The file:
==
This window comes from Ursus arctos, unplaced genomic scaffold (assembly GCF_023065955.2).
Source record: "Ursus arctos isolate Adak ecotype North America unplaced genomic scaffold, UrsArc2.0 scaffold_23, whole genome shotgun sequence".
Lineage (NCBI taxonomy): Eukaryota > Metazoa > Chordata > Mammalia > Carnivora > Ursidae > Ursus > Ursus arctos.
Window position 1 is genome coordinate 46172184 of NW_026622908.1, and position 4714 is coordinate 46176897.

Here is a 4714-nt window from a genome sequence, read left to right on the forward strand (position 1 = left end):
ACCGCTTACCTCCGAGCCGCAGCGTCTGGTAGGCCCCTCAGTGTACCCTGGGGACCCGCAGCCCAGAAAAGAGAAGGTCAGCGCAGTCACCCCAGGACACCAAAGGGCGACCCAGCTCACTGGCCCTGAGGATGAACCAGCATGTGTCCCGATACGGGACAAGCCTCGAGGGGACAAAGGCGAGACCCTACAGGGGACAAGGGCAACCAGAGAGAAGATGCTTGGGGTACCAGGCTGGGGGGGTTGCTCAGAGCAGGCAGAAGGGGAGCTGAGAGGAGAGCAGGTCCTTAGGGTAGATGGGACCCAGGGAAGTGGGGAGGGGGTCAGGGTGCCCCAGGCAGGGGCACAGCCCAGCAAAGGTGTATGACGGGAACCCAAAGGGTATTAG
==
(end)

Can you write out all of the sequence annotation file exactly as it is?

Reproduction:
This window comes from Ursus arctos, unplaced genomic scaffold (assembly GCF_023065955.2).
Source record: "Ursus arctos isolate Adak ecotype North America unplaced genomic scaffold, UrsArc2.0 scaffold_23, whole genome shotgun sequence".
Lineage (NCBI taxonomy): Eukaryota > Metazoa > Chordata > Mammalia > Carnivora > Ursidae > Ursus > Ursus arctos.
Window position 1 is genome coordinate 46172184 of NW_026622908.1, and position 4714 is coordinate 46176897.

Here is a 4714-nt window from a genome sequence, read left to right on the forward strand (position 1 = left end):
ACCGCTTACCTCCGAGCCGCAGCGTCTGGTAGGCCCCTCAGTGTACCCTGGGGACCCGCAGCCCAGAAAAGAGAAGGTCAGCGCAGTCACCCCAGGACACCAAAGGGCGACCCAGCTCACTGGCCCTGAGGATGAACCAGCATGTGTCCCGATACGGGACAAGCCTCGAGGGGACAAAGGCGAGACCCTACAGGGGACAAGGGCAACCAGAGAGAAGATGCTTGGGGTACCAGGCTGGGGGGGTTGCTCAGAGCAGGCAGAAGGGGAGCTGAGAGGAGAGCAGGTCCTTAGGGTAGATGGGACCCAGGGAAGTGGGGAGGGGGTCAGGGTGCCCCAGGCAGGGGCACAGCCCAGCAAAGGTGTATGACGGGAACCCAAAGGGTATTAG